Let me introduce you to an approach to education like no other.
Our story begins…
Shortly after our wedding, in 1981, my wife Andrea and I joined an intrepid group of young educators who were in the process of creating a new school, a school markedly unique. It would be college prep, to be sure. And we envisioned a full array of extracurricular offerings.
But what would set the school apart—our pioneering contribution—would be the twice-daily practice of yoga and meditation. Our kids, and teachers, would take time each day to transcend the buzz and busy-ness and stresses of daily life, to experience quiet within. To dissolve stress systematically instead of accumulating it day after day, year after year. To find and unfold their own true self, from within.
What were we thinking? How could you possibly take that much time from a school day already packed with competing time demands?
Our confidence came from two sources. First, our own experience with the Transcendental Meditation technique had proven its effectiveness in delivering much-needed rest each day, but also in the transformative social and emotional growth we’d gained and witnessed in others.
Second, there was already a boatload of scientific research verifying the benefits: from reduced blood pressure and anxiety to improved creativity and learning ability. So Maharishi School (grades 7-12) was founded, filling the gap between the existing elementary and university programs. Now there was a complete system of education, from Preschool through Ph.D, that offered an alternative: a school that complemented all the typical “outer” school programs and experiences with an “inner” ally.
Where We Are Today
Little did we know that decades later, yoga would be everywhere: in an upscale Shanghai shopping mall, in the Denver airport, in many schools, churches, and business wellness programs. Or that more than one hundred schools across the country and around the world would implement the TM program to manage stress and optimize brain functioning for their students and teachers. Or that Maharishi School would have achieved such a legacy of academic excellence, extracurricular achievement, and holistic personal development. But by including the consideration of consciousness in our model, we expanded on what “holistic” really means.
Consciousness-Based Education Defined
We can define consciousness very simply: How alert or awake are we, to our environment or ourselves? At Maharishi School, the foundation of our college preparatory program is optimal alertness. This isn’t a new idea. The Latin roots of “education” contain two concepts. First, educare: to train or mold. That’s traditional education. Students are like empty vessels to be filled with information, or unformed clay to be molded into shape by outer hands.
But there’s a second root concept, educere: to lead out. That’s inside out education. That’s acknowledging that there is something inherent within each student to be nurtured and unfolded. That’s been missing from education and that’s what Consciousness-Based education (CBE) provides: inner development for outer success.
The Maharishi School Difference? Depth, Verticality
So twice a day in their meditation our students and teachers take a dive, from the active surface of the mind to the naturally silent levels deep within. But that’s not the only vertical difference. They also have an interdisciplinary course that identifies underlying universal principles of how life is structured and functions.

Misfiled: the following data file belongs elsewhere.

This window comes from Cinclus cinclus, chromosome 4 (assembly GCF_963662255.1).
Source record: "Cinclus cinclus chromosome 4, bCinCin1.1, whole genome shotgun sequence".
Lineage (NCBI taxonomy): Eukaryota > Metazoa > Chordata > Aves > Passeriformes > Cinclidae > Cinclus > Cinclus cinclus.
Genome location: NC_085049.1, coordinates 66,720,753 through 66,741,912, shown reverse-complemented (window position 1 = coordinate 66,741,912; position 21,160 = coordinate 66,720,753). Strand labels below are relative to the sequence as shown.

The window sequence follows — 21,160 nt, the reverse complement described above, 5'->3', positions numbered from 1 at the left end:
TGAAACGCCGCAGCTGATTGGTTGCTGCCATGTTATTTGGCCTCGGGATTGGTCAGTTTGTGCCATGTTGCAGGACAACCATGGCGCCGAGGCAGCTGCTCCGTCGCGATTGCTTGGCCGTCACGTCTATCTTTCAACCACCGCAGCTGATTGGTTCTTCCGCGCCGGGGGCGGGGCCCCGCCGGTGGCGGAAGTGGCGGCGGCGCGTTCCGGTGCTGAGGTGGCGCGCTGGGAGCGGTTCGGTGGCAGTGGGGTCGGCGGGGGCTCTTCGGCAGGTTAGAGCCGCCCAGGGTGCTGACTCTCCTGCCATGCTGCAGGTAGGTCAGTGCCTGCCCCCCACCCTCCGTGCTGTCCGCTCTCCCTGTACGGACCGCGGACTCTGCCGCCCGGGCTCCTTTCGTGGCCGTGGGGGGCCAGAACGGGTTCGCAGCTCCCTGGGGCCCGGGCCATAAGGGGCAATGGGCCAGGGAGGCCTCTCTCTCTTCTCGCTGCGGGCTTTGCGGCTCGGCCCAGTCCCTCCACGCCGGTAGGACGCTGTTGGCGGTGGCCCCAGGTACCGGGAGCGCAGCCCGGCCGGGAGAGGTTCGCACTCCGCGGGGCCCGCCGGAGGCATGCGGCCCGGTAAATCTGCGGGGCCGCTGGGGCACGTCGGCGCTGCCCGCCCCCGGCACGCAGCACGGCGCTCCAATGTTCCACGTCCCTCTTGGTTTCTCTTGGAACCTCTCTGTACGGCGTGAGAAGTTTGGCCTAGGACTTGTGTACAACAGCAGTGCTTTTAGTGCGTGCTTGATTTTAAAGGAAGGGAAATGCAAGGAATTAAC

Ever wonder what possible connection there might be between math and literature classes? Our students see in them the same dynamics of growth, of layers, of action-reaction. This is deep thinking, making connections between all the details on the surface of life with the big ideas at their basis. Educators call this Higher Order Thinking Skill, the ability to perceive patterns and unifying concepts amidst complexity. That skill is an asset in making sense of the world, in analytical writing, and in seeing the relevance of disparate topics for oneself.
In his new book, Walter Isaacson comments: “I embarked on this book because Leonardo da Vinci is the ultimate example of the main theme of my previous biographies [Ben Franklin, Albert Einstein, Steve Jobs]: how the ability to make connections across disciplines—arts and sciences, humanities and technology—is a key to innovation, imagination, and genius.”
When our students practice Transcendental Meditation and connect the surface study of different subjects to deeper principles, they are brain training. They are developing a habit of higher order thinking, of seeing the world from a calmer, more comprehensive perspective. That’s a firm foundation for success in school and in life.
Our School Culture
If we dive deep into our school culture, what would we find as its bedrock? Our five Core Values are: Respect, Responsibility, Solutions, Service, and Transcending. Challenging, trying times reveal who we really are as human beings. We aspire to cultivate Respect in our students at all times, even under duress. That acknowledges a sense of Responsibility for Solutions, rather than an acceptance of opposition or conflict. Don’t agonize, organize. Don’t grumble, seek solutions.
When we respectfully accept responsibility for finding solutions in life, society is served, and we can transcend the status quo to find new potential, new paradigms. This is Maharishi School’s version of holistic education. It includes not just an array of academic subjects and extracurricular pursuits. Not just character development from outer examples and training. But leading out the phenomenal gifts and potential in the silence of each person’s inner self.
We hope you will join us in this exploration and discovery. Dr. Richard Beall